The national carbon-dioxide emissions trading system that China is set to launch over the next year or two could prove more expensive than a cap-and-trade-type program but could also yield environmental benefits that exceed policy costs, nonprofit research group Resources for the Future found.
China has yet to reveal all the nuances of its nationwide tradable performance standard, or TPS, but the paper said the first phase of the program will aim to lower the rate of emissions from power plants per unit of electricity produced. The paper noted that the power sector accounts for about 40% of the country's total carbon dioxide emissions and said China may later expand the TPS to cover additional sectors.
The program could ultimately grow to be the biggest in the world and would likely help China achieve its broader goals under the Paris Agreement on climate change, two of the authors of the paper said in a Jan. 14 press call. In 2016, China accounted for nearly 30% of worldwide carbon dioxide emissions followed by the U.S. with 16% of carbon emissions, according to the Union of Concerned Scientists.
"This is a big step forward for China," Resources for the Future Senior Fellow Richard Morgenstern said.
Cap-and-trade programs such as the EU Emissions Trading System or the Regional Greenhouse Gas Initiative of some U.S. states in the Northeast and mid-Atlantic typically involve setting an absolute cap on emissions for certain sectors or economywide emissions and then ratcheting that cap and related allowances down over time, known as a mass-based system. The program inherently prompts most or all fossil-fueled units to reduce total output, Resources for the Future, or RFF, explained.
But China is opting instead to set an intensity rate-based cap for its emission trading system that would allocate emissions allowances to power plants equal to the required benchmark emissions-output ratio for that plant. If the plant emits less than its quota, it can sell unused allowances to another plant. This formula would reward plants for producing fewer emissions per unit of output, instead of curbing emissions overall, which gives China the flexibility to account for shifts in economic growth, the paper said.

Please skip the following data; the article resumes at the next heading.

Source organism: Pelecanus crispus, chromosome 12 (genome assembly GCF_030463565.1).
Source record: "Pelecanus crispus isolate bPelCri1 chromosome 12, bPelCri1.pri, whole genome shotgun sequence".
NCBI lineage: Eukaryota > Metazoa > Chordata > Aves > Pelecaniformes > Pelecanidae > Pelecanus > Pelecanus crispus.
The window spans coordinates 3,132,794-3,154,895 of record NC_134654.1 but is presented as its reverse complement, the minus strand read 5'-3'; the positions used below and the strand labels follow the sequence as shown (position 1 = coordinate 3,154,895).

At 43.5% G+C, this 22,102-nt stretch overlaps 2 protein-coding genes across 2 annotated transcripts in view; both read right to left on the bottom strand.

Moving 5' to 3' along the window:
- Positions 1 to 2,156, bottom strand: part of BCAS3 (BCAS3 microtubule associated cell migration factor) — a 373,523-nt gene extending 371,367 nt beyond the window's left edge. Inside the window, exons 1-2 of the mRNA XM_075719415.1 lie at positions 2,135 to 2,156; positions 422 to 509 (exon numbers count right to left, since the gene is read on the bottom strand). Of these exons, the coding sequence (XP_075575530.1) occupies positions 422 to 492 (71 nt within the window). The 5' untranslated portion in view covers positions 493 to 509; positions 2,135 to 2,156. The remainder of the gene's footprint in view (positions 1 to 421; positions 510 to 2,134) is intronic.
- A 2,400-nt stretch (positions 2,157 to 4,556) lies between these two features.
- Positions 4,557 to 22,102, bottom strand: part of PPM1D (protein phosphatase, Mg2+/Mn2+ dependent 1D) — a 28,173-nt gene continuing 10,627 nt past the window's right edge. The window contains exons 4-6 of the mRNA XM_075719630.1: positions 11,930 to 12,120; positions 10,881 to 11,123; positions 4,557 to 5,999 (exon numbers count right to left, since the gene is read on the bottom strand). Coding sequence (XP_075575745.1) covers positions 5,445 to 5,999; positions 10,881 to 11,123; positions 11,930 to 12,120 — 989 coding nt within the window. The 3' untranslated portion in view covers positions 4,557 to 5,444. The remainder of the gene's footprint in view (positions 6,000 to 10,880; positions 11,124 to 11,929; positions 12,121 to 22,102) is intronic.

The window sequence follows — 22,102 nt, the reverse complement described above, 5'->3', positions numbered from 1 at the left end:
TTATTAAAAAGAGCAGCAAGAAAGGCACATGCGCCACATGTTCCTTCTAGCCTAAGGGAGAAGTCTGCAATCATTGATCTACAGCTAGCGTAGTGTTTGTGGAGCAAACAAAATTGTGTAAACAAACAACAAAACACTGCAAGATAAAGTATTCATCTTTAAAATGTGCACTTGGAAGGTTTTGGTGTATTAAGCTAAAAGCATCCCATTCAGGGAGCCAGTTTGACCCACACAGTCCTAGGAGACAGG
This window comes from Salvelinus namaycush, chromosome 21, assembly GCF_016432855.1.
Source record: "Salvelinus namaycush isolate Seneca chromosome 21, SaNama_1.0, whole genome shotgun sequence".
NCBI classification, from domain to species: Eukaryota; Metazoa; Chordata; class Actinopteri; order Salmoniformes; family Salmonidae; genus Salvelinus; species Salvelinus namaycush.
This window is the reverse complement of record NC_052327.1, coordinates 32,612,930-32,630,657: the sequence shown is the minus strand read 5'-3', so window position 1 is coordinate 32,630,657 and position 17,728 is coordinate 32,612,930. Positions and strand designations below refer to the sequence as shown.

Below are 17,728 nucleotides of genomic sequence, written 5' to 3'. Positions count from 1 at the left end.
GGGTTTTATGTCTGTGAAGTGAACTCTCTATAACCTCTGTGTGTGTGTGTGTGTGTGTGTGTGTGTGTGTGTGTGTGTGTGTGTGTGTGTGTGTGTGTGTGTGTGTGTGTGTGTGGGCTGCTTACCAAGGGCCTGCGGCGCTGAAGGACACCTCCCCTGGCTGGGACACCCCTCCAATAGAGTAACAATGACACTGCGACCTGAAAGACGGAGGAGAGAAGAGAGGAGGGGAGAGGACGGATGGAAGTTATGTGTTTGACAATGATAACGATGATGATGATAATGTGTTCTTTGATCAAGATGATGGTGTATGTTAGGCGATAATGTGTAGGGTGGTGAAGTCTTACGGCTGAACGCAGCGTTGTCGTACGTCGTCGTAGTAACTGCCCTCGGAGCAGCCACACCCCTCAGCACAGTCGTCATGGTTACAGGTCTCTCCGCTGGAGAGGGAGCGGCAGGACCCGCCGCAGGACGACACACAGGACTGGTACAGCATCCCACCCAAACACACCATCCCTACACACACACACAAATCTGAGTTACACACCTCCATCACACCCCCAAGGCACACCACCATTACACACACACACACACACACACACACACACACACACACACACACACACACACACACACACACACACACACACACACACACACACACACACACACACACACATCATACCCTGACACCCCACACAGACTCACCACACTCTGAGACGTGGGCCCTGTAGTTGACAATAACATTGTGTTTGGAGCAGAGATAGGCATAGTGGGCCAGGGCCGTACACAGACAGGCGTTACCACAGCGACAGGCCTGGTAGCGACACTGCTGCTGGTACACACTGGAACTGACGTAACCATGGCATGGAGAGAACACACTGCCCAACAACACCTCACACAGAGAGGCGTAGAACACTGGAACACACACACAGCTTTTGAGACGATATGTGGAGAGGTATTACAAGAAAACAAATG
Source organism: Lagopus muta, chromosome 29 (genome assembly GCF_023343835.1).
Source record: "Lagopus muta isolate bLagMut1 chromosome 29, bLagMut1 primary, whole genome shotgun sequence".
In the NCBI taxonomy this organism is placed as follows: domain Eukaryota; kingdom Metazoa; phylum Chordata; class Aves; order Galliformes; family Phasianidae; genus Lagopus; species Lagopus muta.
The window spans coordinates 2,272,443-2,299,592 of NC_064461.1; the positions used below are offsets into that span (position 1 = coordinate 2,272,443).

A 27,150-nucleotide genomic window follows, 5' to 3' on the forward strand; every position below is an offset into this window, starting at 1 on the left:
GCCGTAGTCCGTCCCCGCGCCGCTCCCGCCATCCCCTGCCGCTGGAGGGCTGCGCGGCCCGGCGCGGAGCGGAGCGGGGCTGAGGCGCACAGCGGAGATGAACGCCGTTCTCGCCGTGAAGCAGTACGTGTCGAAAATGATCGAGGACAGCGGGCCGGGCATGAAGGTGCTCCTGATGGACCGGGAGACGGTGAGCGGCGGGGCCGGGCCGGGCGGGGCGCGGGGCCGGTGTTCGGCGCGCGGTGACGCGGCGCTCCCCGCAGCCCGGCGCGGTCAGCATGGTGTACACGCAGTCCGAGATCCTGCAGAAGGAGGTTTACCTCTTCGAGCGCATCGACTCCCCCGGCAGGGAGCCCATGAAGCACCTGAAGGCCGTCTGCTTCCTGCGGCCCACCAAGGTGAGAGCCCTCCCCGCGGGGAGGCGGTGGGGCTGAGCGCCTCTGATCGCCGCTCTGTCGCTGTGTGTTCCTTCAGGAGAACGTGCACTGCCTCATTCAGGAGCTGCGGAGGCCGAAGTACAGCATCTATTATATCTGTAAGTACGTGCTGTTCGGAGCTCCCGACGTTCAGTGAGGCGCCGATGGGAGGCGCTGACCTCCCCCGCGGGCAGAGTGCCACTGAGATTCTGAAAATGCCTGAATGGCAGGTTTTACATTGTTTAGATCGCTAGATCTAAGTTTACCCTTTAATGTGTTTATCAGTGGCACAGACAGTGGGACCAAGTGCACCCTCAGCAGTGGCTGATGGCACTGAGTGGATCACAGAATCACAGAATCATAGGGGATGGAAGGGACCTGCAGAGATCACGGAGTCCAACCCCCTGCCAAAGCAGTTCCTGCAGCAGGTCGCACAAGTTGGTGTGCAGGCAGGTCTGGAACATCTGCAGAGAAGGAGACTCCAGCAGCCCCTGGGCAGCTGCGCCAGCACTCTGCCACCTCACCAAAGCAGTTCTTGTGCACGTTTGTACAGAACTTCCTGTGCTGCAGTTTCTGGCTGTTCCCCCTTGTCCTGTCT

"In boom times, when electricity demand and production are high, the allowance allocations increase automatically," RFF said. "This prevents what otherwise could be very high abatement costs in a cap-and-trade program with a fixed cap on allowances." Likewise, the regulator will allocate fewer allowances when electricity demand, and therefore production, is lower. In comparison, under a fixed cap-and-trade program, an excessive number of allowances could be allocated in periods of lower demand.
China is also exploring whether to set varying benchmarks and is using less stringent ones for facilities that would otherwise face especially high compliance costs.
The program's general failure to encourage providers to reduce overall output "contributes to the TPS's higher costs," the paper said. In the central case simulation RFF used, which assumed a three-benchmark program, the TPS would yield a 3.1% reduction in aggregate carbon emissions for the initial phase of the program. RFF found that the same reduction could be achieved at 47% lower private cost under a cap-and-trade program that had similar allowance allocations.
At the same time, the greater reduction in electricity output under cap-and-trade would yield larger increases in electricity prices than under the TPS. The national average electricity price would increase from a baseline price of 0.372 Chinese yuan/kWh, or roughly 5.4 US cents/kWh, to 0.374 yuan/kWh under the TPS, as opposed to 0.379 yuan/kWh under the cap-and-trade program scenario RFF used.
But even with higher overall costs than cap-and-trade, the TPS can "generate significant net gains once its environmental benefits are counted," the paper said. Assuming emissions reductions are valued at 290 yuan, which is equivalent to about US$44 per ton, the environmental benefits from the TPS could exceed the policy costs by a factor of about 3, RFF said.
As of Jan. 15, US$1 was equivalent to 6.89 Chinese yuan.